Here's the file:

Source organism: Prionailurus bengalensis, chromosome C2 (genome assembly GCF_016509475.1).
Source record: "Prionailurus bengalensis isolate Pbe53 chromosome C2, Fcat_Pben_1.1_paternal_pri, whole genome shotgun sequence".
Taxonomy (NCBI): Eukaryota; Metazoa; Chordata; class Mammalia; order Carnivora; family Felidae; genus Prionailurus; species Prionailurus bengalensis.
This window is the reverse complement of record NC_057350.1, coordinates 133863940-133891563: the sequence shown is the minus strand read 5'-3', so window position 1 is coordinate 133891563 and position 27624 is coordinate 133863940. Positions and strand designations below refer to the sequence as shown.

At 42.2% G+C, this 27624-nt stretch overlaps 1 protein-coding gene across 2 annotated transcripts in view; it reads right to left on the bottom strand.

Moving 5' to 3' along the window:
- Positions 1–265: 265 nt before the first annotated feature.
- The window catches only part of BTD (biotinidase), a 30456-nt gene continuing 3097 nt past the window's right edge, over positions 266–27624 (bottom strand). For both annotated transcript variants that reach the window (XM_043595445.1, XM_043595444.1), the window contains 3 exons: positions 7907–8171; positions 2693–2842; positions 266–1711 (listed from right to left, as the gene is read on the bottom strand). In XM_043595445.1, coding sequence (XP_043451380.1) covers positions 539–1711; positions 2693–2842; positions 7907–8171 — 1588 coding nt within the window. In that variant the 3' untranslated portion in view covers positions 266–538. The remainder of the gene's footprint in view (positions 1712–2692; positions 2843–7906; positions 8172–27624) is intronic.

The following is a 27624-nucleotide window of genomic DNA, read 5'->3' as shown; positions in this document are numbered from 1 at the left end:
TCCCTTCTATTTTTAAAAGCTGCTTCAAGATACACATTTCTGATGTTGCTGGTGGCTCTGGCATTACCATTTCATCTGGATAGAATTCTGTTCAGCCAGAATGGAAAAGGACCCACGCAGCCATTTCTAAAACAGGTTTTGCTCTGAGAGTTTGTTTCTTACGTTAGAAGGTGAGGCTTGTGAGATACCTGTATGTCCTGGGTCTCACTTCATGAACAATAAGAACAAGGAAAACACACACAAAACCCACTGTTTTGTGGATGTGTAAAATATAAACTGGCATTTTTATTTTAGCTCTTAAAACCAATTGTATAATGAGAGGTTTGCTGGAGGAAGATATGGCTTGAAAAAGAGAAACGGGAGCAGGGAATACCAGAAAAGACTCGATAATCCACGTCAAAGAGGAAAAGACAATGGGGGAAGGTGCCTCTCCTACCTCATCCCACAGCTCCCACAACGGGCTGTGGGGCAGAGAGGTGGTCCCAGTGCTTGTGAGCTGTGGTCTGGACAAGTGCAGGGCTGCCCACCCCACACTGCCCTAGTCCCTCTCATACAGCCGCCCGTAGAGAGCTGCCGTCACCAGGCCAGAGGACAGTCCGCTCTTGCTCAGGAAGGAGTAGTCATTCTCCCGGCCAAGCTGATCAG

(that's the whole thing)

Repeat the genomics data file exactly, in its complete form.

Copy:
Source organism: Prionailurus bengalensis, chromosome C2 (genome assembly GCF_016509475.1).
Source record: "Prionailurus bengalensis isolate Pbe53 chromosome C2, Fcat_Pben_1.1_paternal_pri, whole genome shotgun sequence".
Taxonomy (NCBI): Eukaryota; Metazoa; Chordata; class Mammalia; order Carnivora; family Felidae; genus Prionailurus; species Prionailurus bengalensis.
This window is the reverse complement of record NC_057350.1, coordinates 133863940-133891563: the sequence shown is the minus strand read 5'-3', so window position 1 is coordinate 133891563 and position 27624 is coordinate 133863940. Positions and strand designations below refer to the sequence as shown.

At 42.2% G+C, this 27624-nt stretch overlaps 1 protein-coding gene across 2 annotated transcripts in view; it reads right to left on the bottom strand.

Moving 5' to 3' along the window:
- Positions 1–265: 265 nt before the first annotated feature.
- The window catches only part of BTD (biotinidase), a 30456-nt gene continuing 3097 nt past the window's right edge, over positions 266–27624 (bottom strand). For both annotated transcript variants that reach the window (XM_043595445.1, XM_043595444.1), the window contains 3 exons: positions 7907–8171; positions 2693–2842; positions 266–1711 (listed from right to left, as the gene is read on the bottom strand). In XM_043595445.1, coding sequence (XP_043451380.1) covers positions 539–1711; positions 2693–2842; positions 7907–8171 — 1588 coding nt within the window. In that variant the 3' untranslated portion in view covers positions 266–538. The remainder of the gene's footprint in view (positions 1712–2692; positions 2843–7906; positions 8172–27624) is intronic.

The following is a 27624-nucleotide window of genomic DNA, read 5'->3' as shown; positions in this document are numbered from 1 at the left end:
TCCCTTCTATTTTTAAAAGCTGCTTCAAGATACACATTTCTGATGTTGCTGGTGGCTCTGGCATTACCATTTCATCTGGATAGAATTCTGTTCAGCCAGAATGGAAAAGGACCCACGCAGCCATTTCTAAAACAGGTTTTGCTCTGAGAGTTTGTTTCTTACGTTAGAAGGTGAGGCTTGTGAGATACCTGTATGTCCTGGGTCTCACTTCATGAACAATAAGAACAAGGAAAACACACACAAAACCCACTGTTTTGTGGATGTGTAAAATATAAACTGGCATTTTTATTTTAGCTCTTAAAACCAATTGTATAATGAGAGGTTTGCTGGAGGAAGATATGGCTTGAAAAAGAGAAACGGGAGCAGGGAATACCAGAAAAGACTCGATAATCCACGTCAAAGAGGAAAAGACAATGGGGGAAGGTGCCTCTCCTACCTCATCCCACAGCTCCCACAACGGGCTGTGGGGCAGAGAGGTGGTCCCAGTGCTTGTGAGCTGTGGTCTGGACAAGTGCAGGGCTGCCCACCCCACACTGCCCTAGTCCCTCTCATACAGCCGCCCGTAGAGAGCTGCCGTCACCAGGCCAGAGGACAGTCCGCTCTTGCTCAGGAAGGAGTAGTCATTCTCCCGGCCAAGCTGATCAG